Water Sanitation & Hygiene (WASH)

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WATER & SANITATION

Globally, over 2 billion people lack access to safe, readily available water at home. In Africa and South Asia, we provide access to safe and clean drinking water where neededSingle Water Well can serve a community of around 3,000 people, and Hand Water Pump up to 200 people.

WASH Education and Awareness:

Over 4 billion people are without safely managed sanitation facilities. Provision of WASH education and services improves the health of family members, especially children who grow stronger and perform better in school and sports.

By providing safe and clean drinking water, sanitation and hygiene facilities, you can help the most disadvantaged people to maximize their potential in a safer and healthier environment and contribute in the fight against poverty, hunger and disease.

Establishment of WASH Committees at community level and their training orientation on WASH and better management of water facilities. We also facilitate the setting up of School Health Clubs and awareness raising events and campaigns, community education using electronic and print media, training and mobilization of health volunteers/workers.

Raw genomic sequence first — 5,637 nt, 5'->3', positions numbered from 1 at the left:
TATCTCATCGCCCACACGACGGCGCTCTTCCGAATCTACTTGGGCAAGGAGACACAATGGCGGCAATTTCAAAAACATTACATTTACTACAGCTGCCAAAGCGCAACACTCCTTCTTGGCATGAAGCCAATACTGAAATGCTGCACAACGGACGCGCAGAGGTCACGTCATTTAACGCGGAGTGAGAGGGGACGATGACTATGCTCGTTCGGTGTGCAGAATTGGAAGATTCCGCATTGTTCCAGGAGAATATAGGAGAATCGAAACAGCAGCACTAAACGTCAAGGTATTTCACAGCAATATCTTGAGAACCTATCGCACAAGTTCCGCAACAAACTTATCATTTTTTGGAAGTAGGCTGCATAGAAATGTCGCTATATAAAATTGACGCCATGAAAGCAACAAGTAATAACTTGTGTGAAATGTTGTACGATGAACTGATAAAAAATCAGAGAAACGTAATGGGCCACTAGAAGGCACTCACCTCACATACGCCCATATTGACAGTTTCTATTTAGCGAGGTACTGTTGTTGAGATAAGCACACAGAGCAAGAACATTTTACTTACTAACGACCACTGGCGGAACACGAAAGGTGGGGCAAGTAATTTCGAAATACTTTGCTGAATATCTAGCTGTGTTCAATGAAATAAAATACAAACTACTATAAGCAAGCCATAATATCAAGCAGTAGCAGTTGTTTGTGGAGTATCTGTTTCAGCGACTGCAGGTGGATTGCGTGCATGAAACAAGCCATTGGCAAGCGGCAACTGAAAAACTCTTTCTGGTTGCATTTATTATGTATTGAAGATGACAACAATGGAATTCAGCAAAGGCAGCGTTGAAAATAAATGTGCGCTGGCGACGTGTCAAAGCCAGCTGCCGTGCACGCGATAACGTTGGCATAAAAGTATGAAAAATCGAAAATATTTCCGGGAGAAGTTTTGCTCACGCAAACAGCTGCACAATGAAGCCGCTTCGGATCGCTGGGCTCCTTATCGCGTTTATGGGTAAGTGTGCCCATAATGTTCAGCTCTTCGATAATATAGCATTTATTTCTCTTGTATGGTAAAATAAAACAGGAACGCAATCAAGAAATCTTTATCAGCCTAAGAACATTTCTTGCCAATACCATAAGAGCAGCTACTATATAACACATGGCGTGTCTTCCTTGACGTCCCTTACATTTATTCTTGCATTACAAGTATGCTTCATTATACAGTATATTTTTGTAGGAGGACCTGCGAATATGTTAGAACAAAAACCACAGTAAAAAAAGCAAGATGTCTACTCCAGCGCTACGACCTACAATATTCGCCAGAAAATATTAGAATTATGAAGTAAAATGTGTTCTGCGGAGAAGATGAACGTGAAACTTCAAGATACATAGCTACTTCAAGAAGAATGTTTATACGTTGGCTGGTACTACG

Wash Facts

  • Provision of WASH education and services improves the health of family members, especially children who grow stronger and perform better in school and sports.
  • 263 million people have to spend more than 30 minutes per trip for collecting water from sources outside the home.
  • 159 million still drink untreated water from surface water sources, such as streams or lakes, and the majority of them live in rural areas.
  • Millions of homes, healthcare facilities and schools in many poor and underdeveloped countries still lack clean drinking water, and sanitation facilities including soap for handwashing.
  • Every day, more than 800 children under age 5 die from diarrhea attributed to poor water and sanitation.
  • The scarcity of clean drinking water disproportionately affects women and girls as they are seen as the collectors and guardians of water due to their stereotypical roles in many poor and developing societies.

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